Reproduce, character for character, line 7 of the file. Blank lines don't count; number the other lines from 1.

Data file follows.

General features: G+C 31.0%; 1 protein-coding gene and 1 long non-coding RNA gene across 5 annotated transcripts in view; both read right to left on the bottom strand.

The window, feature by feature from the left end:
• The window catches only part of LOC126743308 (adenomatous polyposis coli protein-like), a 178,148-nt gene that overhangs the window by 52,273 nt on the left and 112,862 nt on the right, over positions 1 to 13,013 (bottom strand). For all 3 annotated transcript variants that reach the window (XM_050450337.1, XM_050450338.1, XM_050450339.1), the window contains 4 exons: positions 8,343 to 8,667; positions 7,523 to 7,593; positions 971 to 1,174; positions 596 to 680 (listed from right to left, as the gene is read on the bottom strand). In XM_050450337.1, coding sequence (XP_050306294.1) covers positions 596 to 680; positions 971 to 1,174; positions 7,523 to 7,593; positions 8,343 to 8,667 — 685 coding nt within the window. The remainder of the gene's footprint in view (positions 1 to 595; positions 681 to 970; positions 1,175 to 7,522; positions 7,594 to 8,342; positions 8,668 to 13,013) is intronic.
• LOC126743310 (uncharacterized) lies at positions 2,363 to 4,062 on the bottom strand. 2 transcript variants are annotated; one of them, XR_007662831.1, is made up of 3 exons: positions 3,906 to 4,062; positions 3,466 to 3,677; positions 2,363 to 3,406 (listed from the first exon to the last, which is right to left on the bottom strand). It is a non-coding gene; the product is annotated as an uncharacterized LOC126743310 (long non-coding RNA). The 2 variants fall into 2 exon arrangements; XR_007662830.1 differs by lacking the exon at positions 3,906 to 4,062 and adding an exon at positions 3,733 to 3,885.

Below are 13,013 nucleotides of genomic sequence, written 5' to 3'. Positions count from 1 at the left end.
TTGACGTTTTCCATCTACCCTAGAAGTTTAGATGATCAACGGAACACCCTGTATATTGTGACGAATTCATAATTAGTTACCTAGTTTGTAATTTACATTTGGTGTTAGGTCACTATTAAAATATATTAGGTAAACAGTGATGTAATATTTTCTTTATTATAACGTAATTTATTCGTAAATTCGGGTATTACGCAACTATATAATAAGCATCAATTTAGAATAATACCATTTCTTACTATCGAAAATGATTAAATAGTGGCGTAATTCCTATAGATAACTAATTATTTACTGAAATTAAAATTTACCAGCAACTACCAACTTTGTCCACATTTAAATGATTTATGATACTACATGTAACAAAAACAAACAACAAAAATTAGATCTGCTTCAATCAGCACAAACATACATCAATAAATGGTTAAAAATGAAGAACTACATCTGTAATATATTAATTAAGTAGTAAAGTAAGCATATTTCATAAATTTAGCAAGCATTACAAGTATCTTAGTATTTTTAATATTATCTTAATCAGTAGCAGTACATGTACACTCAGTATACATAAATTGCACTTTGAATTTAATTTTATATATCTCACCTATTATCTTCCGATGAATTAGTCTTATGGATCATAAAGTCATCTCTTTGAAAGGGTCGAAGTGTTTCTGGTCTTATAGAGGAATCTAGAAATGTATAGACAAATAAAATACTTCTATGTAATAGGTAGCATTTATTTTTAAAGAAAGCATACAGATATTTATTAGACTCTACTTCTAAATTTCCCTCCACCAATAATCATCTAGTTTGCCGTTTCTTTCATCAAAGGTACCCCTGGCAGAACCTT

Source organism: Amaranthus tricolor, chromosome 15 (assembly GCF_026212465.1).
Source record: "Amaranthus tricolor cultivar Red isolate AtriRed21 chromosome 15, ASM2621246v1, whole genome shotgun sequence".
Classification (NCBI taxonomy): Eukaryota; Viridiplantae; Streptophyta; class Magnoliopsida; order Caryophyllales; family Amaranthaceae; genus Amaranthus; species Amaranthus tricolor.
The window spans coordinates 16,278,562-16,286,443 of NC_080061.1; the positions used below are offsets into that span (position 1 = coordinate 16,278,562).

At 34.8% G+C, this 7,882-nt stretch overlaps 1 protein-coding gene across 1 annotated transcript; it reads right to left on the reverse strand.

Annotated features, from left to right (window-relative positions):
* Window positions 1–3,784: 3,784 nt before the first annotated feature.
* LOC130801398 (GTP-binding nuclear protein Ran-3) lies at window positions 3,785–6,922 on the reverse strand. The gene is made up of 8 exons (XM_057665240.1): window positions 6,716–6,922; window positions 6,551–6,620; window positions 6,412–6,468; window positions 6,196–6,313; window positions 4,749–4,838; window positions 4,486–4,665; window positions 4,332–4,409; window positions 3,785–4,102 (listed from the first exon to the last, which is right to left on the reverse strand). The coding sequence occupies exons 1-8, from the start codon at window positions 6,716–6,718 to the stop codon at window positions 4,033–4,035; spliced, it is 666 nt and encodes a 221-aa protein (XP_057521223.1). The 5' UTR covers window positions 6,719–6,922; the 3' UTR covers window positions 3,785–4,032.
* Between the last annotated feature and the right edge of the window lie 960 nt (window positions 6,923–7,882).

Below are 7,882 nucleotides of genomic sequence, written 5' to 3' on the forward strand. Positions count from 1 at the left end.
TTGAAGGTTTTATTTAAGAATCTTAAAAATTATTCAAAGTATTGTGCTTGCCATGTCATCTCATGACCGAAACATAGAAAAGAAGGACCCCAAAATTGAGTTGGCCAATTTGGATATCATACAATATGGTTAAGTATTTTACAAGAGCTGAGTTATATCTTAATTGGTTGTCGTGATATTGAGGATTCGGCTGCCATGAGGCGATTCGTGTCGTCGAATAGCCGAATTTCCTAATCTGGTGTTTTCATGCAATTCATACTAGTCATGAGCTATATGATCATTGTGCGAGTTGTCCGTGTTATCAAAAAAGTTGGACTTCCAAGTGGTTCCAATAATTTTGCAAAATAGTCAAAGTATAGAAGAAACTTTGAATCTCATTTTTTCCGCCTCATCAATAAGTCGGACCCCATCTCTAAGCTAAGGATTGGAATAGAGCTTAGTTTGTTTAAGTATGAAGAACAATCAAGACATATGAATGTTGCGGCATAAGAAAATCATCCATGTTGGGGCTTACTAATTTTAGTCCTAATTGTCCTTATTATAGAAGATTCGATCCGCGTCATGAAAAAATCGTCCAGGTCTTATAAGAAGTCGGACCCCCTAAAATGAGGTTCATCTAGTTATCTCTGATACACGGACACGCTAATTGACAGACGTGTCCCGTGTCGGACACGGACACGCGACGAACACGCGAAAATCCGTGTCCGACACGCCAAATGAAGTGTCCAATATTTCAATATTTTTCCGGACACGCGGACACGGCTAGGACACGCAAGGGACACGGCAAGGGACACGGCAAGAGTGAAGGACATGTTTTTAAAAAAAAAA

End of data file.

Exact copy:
Source organism: Amaranthus tricolor, chromosome 15 (assembly GCF_026212465.1).